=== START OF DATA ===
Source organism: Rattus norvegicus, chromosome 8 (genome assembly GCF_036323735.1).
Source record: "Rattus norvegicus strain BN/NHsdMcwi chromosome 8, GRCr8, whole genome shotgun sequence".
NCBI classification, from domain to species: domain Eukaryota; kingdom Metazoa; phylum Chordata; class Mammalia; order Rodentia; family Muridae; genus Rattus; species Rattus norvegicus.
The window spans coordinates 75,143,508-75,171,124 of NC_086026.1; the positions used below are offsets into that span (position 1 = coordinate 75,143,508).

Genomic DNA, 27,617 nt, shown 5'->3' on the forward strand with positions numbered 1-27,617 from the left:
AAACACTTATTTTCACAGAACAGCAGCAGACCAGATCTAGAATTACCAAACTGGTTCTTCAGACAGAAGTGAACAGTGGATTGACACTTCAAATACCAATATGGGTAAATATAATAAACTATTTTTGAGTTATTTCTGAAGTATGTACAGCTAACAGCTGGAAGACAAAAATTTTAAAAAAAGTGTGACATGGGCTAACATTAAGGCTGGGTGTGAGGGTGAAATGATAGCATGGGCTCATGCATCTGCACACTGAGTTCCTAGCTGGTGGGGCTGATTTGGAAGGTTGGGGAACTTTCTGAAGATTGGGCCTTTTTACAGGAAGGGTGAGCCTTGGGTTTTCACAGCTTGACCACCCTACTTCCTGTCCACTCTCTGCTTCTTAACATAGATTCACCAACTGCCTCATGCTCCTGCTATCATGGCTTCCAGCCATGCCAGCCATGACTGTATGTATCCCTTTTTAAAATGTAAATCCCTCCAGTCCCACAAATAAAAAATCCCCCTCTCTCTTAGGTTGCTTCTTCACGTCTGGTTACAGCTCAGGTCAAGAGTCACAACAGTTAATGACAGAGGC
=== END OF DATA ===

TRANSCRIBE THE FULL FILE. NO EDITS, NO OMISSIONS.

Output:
Source organism: Rattus norvegicus, chromosome 8 (genome assembly GCF_036323735.1).
Source record: "Rattus norvegicus strain BN/NHsdMcwi chromosome 8, GRCr8, whole genome shotgun sequence".
NCBI classification, from domain to species: domain Eukaryota; kingdom Metazoa; phylum Chordata; class Mammalia; order Rodentia; family Muridae; genus Rattus; species Rattus norvegicus.
The window spans coordinates 75,143,508-75,171,124 of NC_086026.1; the positions used below are offsets into that span (position 1 = coordinate 75,143,508).

Genomic DNA, 27,617 nt, shown 5'->3' on the forward strand with positions numbered 1-27,617 from the left:
AAACACTTATTTTCACAGAACAGCAGCAGACCAGATCTAGAATTACCAAACTGGTTCTTCAGACAGAAGTGAACAGTGGATTGACACTTCAAATACCAATATGGGTAAATATAATAAACTATTTTTGAGTTATTTCTGAAGTATGTACAGCTAACAGCTGGAAGACAAAAATTTTAAAAAAAGTGTGACATGGGCTAACATTAAGGCTGGGTGTGAGGGTGAAATGATAGCATGGGCTCATGCATCTGCACACTGAGTTCCTAGCTGGTGGGGCTGATTTGGAAGGTTGGGGAACTTTCTGAAGATTGGGCCTTTTTACAGGAAGGGTGAGCCTTGGGTTTTCACAGCTTGACCACCCTACTTCCTGTCCACTCTCTGCTTCTTAACATAGATTCACCAACTGCCTCATGCTCCTGCTATCATGGCTTCCAGCCATGCCAGCCATGACTGTATGTATCCCTTTTTAAAATGTAAATCCCTCCAGTCCCACAAATAAAAAATCCCCCTCTCTCTTAGGTTGCTTCTTCACGTCTGGTTACAGCTCAGGTCAAGAGTCACAACAGTTAATGACAGAGGC